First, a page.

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Devin Kelley: Police say Texas church shooter attacked after family domestic situation

Kelley is responsible for the deadliest mass shooting in Texas history.

Investigators at the scene of the shooting
Investigators at the scene of the shooting
Image: Jay Janner AP/PA Images

Updated at 5.30pm

THE GUNMAN WHO opened fire in a small Texas church, killing 26 people during Sunday services, had sent threatening text messages to his mother-in-law before the attack, which appeared to stem from a domestic situation, authorities have said.

The man – identified as Devin Patrick Kelley – was once a member of the Air Force, and authorities are starting to piece together what motivated him to perpetrate one of the worst mass shootings in US history.

It has been confirmed that he shot and killed 26 people, and injured at least 20 more.

Investigators have concluded that the massacre was not racially or religiously motivated, Texas Department of Public Safety Regional Director Freeman Martin said.

‘Self-inflicted gunshot’

Based on evidence at the scene, they believe that Devin Patrick Kelley died of a self-inflicted gunshot wound after he crashed his car. He had been chased by armed bystanders.

The 26-year-old shooter also used his cellphone to tell his father that he had been shot and did not think he would survive, authorities said.

Once the shooting started at the First Baptist Church in Sutherland Springs, there was probably “no way” for congregants to escape, Wilson County Sheriff Joe D Tackitt Junior said.

Kelley, dressed in black tactical gear, fired an assault rifle as he walked down the center aisle during worship services. He turned around and continued shooting on his way out of the building, Tackitt said.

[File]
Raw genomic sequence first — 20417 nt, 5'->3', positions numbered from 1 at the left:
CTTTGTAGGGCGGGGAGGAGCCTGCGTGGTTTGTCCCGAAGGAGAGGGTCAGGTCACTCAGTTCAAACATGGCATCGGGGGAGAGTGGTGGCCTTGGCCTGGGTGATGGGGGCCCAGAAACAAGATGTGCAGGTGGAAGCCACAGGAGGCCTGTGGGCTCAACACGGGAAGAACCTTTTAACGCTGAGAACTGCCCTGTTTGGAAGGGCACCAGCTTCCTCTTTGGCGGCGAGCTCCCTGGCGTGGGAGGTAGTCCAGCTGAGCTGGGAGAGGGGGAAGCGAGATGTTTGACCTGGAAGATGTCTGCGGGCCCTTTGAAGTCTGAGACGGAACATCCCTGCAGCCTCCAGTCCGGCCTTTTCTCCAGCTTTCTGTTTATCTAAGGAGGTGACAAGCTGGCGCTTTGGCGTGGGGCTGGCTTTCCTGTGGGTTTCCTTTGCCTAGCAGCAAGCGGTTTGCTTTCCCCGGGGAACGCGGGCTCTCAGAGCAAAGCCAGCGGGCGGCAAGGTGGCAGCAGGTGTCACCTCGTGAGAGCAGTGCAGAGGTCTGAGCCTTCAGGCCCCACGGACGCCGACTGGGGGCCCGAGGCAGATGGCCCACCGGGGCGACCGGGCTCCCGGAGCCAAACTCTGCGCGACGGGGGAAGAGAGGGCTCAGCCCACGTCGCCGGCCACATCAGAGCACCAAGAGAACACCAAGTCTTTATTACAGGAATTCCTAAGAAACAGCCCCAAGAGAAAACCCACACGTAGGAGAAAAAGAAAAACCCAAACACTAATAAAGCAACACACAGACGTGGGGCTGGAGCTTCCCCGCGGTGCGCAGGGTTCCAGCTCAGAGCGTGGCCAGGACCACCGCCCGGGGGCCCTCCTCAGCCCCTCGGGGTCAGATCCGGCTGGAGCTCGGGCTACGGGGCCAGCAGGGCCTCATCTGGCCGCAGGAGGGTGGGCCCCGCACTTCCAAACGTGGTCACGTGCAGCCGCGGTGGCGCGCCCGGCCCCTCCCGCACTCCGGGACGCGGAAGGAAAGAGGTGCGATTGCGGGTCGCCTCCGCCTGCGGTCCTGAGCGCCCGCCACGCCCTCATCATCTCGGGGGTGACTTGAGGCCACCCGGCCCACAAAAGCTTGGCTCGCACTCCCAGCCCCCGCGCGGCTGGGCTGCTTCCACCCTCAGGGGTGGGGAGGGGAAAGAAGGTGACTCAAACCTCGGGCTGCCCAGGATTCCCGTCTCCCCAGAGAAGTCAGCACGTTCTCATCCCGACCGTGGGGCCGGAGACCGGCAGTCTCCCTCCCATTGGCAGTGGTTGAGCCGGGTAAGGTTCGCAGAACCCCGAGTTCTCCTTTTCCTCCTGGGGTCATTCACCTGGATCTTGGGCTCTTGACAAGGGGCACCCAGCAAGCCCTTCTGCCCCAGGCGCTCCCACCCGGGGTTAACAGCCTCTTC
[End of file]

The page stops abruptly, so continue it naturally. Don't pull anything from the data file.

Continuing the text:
Kelley also carried a handgun, but authorities he did not know if it was fired. The attack claimed multiple members of some families and tore apart a close-knit town of 400 people.

“It’s unbelievable to see children, men and women, laying there. Defenseless people,” Tackitt said.

Here’s what else we know about Kelley

An Air Force official has said the man identified by officials to The Associated Press as the gunman in the mass shooting at a Texas church was court-martialed in 2012 and discharged two years later.

Spokeswoman Ann Stefanek says Devin Kelley was court-martialed on one count of assault on his spouse and another count of assault on their child. He received a bad conduct discharge, 12 months’ confinement and a reduction in rank.

Stefanek also says Kelley served in Logistics Readiness at Holloman Air Force Base in New Mexico from 2010 until his discharge.

The Pentagon also confirmed that Kelley was an airman “at one point,” but didn’t provide additional details.

People who live near an address listed for Kelley – around 35 miles from the Sutherland Springs church – have said that they heard intense gunfire from that direction in recent days.

Sixteen-year-old Ryan Albers lives across the road from the listed home of suspect Devin Kelley. He said: “It’s really loud. At first I thought someone was blasting. It was someone using automatic weapon fire.”